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Surveillance on the presence of West Nile virus in mosquito vectors in close proximity to previously affected horse populations
Kiss János - year 6
University of Veterinary Medicine Budapest, Department of Microbiology and Infectious Diseases
Supervisors: Dr. Petra Forgách, Dr. Orsolya Korbacska-Kutasi

Abstract:

The family Flaviviridae comprises more than 70 different pathogens, many of which are arthropod-borne, so-called arboviruses. In Hungary, so far, the presence of West Nile Virus (WNV), Usutu Virus and Tick-borne Encephalitis Virus has been reported. WNV is a virus of major public and animal health concern and is naturally maintained in an enzootic cycle between mosquitoes and birds. WNV can infect many species of mosquitoes, but the main vectors belong to the Culex genus, with migratory birds being the primary reservoirs. Climate change is causing migratory birds to introduce viruses from endemic areas into regions with sporadic outbreaks, extending the active period of mosquitoes and allowing the emergence of invasive species as well, which poses an additional epidemiological risk. Globalisation and other societal factors may also increase the risk of flavivirus infections, which could eventually lead to the emergence of further viruses of the genus Flavivirus in Europe and Hungary.

My research was carried out within the framework of a bilateral project between the University of Veterinary Medicine Budapest and the University of Veterinary Medicine Vienna. During the study, I collected mosquitoes between July and October 2021 from three Hungarian stables, with horse populations previously affected by WNV outbreaks. Commercial BG-Sentinel 2™ traps were used to capture the mosquitoes, resulting in a total of 251 mosquito samples of 7 species. These were grouped into 62 homogeneous pools and subjected to flavivirus-specific RT-PCR for detection of viral RNA. Despite the continuous presence of WNV in Hungary in confirmed human, equine and avian cases since its first outbreak, the PCR results of all mosquito samples collected during this period turned out to be negative.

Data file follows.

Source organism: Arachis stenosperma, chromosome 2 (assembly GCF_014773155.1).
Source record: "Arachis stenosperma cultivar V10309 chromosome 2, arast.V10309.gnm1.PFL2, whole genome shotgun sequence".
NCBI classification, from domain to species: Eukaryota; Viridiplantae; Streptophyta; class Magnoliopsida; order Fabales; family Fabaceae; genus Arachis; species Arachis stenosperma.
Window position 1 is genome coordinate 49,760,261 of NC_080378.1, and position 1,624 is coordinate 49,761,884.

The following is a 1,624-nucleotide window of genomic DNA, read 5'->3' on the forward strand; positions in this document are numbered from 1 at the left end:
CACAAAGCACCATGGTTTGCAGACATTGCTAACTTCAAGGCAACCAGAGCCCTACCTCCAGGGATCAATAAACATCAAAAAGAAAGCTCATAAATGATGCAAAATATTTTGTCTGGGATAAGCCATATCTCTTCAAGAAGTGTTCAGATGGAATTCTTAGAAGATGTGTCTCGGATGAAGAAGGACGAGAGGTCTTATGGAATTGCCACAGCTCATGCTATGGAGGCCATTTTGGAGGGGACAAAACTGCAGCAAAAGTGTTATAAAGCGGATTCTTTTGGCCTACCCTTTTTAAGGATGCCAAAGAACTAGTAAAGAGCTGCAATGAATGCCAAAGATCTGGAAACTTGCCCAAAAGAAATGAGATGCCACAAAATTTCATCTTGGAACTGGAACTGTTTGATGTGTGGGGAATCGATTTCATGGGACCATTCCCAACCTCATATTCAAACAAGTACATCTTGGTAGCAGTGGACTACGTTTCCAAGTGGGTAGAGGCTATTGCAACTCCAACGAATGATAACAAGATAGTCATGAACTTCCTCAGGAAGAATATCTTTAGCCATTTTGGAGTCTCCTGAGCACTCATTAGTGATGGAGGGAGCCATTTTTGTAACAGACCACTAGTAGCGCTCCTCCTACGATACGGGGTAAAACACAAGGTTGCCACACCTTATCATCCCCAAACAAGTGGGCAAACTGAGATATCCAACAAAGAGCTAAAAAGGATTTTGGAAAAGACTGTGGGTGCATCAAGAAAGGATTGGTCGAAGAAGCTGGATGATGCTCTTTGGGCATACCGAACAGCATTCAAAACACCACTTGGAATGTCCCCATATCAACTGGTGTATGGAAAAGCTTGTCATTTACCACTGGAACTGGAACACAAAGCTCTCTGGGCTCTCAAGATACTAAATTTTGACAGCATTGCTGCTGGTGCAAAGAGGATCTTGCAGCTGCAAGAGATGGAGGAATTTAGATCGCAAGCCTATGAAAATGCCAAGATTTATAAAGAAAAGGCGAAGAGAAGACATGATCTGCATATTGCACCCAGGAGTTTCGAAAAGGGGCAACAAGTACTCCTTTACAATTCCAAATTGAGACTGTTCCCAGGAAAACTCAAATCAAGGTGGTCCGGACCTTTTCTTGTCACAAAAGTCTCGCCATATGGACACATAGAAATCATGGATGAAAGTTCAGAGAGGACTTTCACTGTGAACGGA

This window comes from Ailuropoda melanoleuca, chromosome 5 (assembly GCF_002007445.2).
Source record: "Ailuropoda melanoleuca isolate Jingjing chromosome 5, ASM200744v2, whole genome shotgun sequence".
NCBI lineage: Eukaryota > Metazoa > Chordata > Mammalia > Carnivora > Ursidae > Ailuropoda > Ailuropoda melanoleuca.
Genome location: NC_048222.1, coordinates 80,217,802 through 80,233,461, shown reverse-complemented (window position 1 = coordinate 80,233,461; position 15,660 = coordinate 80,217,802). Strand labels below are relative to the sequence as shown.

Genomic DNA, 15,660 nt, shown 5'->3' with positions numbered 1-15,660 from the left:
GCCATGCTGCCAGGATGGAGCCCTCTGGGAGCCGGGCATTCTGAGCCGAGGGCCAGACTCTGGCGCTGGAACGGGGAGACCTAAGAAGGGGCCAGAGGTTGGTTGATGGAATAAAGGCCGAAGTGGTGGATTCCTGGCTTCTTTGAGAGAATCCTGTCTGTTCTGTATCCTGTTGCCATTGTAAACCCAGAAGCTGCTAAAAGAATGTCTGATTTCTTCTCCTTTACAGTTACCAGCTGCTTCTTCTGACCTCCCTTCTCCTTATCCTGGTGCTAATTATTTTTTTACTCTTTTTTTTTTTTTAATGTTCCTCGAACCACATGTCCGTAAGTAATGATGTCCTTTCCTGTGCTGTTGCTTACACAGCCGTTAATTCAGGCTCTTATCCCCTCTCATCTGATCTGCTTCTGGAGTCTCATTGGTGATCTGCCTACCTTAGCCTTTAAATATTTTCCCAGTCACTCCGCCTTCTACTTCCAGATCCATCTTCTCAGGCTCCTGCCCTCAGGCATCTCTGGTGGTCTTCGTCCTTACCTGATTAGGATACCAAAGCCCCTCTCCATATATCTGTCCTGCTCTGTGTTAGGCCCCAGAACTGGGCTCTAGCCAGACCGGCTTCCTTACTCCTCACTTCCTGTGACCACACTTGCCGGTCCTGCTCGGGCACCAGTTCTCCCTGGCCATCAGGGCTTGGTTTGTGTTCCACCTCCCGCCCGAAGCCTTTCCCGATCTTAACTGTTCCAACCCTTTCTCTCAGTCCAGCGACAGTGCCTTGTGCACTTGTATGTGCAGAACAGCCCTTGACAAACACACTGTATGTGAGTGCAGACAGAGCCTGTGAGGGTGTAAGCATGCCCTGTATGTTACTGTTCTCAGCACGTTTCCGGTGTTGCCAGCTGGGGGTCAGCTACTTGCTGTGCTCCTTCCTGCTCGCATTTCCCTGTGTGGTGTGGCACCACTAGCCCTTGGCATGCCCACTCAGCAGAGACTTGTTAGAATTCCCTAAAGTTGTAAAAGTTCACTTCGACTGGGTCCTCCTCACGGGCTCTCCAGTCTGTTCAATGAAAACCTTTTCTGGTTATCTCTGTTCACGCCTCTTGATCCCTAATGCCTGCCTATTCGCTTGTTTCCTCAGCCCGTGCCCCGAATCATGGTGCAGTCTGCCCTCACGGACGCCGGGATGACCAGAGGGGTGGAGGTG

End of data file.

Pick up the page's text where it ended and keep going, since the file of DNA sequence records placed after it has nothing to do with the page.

Based on the results of our own research and other similar studies, we can conclude that the negative results obtained are due to the limited sample size and representativity. To ensure that future studies are successful, a more organised approach to mosquito trapping could help by including more areas and increasing the frequency and intensity of sample collection. This also requires professional planning and implementation of sampling. Furthermore, the success of monitoring studies relies on continuous surveillance - not only of vectors but of reservoir and occasional host species as well, which should be carried out in collaboration with experts from other disciplines, in accordance with the "One Health" concept.



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